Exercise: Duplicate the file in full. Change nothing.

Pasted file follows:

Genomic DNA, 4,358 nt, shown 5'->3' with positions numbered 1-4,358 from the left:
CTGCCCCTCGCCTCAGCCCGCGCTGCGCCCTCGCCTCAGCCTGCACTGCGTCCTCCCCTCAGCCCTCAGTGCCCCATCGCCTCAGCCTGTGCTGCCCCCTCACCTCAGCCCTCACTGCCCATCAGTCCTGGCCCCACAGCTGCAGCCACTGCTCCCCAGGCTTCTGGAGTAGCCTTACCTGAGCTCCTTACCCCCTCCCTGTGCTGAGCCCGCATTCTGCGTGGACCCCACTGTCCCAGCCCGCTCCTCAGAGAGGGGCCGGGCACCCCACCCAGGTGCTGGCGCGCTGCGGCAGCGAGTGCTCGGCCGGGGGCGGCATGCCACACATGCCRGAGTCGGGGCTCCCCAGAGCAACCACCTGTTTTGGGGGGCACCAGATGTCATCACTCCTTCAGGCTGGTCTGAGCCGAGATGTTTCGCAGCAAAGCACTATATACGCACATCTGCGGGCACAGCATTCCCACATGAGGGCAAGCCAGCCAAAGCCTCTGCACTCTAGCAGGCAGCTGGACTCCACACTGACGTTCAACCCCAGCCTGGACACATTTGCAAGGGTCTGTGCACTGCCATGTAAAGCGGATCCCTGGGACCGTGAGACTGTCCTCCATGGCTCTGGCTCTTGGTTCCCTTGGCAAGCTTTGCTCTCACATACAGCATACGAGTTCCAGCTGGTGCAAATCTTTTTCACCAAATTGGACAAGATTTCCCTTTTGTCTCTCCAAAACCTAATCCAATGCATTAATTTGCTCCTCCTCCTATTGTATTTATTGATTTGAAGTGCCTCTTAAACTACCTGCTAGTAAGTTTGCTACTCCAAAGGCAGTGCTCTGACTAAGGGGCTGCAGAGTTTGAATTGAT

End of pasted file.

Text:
Genomic DNA, 4,358 nt, shown 5'->3' with positions numbered 1-4,358 from the left:
CTGCCCCTCGCCTCAGCCCGCGCTGCGCCCTCGCCTCAGCCTGCACTGCGTCCTCCCCTCAGCCCTCAGTGCCCCATCGCCTCAGCCTGTGCTGCCCCCTCACCTCAGCCCTCACTGCCCATCAGTCCTGGCCCCACAGCTGCAGCCACTGCTCCCCAGGCTTCTGGAGTAGCCTTACCTGAGCTCCTTACCCCCTCCCTGTGCTGAGCCCGCATTCTGCGTGGACCCCACTGTCCCAGCCCGCTCCTCAGAGAGGGGCCGGGCACCCCACCCAGGTGCTGGCGCGCTGCGGCAGCGAGTGCTCGGCCGGGGGCGGCATGCCACACATGCCRGAGTCGGGGCTCCCCAGAGCAACCACCTGTTTTGGGGGGCACCAGATGTCATCACTCCTTCAGGCTGGTCTGAGCCGAGATGTTTCGCAGCAAAGCACTATATACGCACATCTGCGGGCACAGCATTCCCACATGAGGGCAAGCCAGCCAAAGCCTCTGCACTCTAGCAGGCAGCTGGACTCCACACTGACGTTCAACCCCAGCCTGGACACATTTGCAAGGGTCTGTGCACTGCCATGTAAAGCGGATCCCTGGGACCGTGAGACTGTCCTCCATGGCTCTGGCTCTTGGTTCCCTTGGCAAGCTTTGCTCTCACATACAGCATACGAGTTCCAGCTGGTGCAAATCTTTTTCACCAAATTGGACAAGATTTCCCTTTTGTCTCTCCAAAACCTAATCCAATGCATTAATTTGCTCCTCCTCCTATTGTATTTATTGATTTGAAGTGCCTCTTAAACTACCTGCTAGTAAGTTTGCTACTCCAAAGGCAGTGCTCTGACTAAGGGGCTGCAGAGTTTGAATTGAT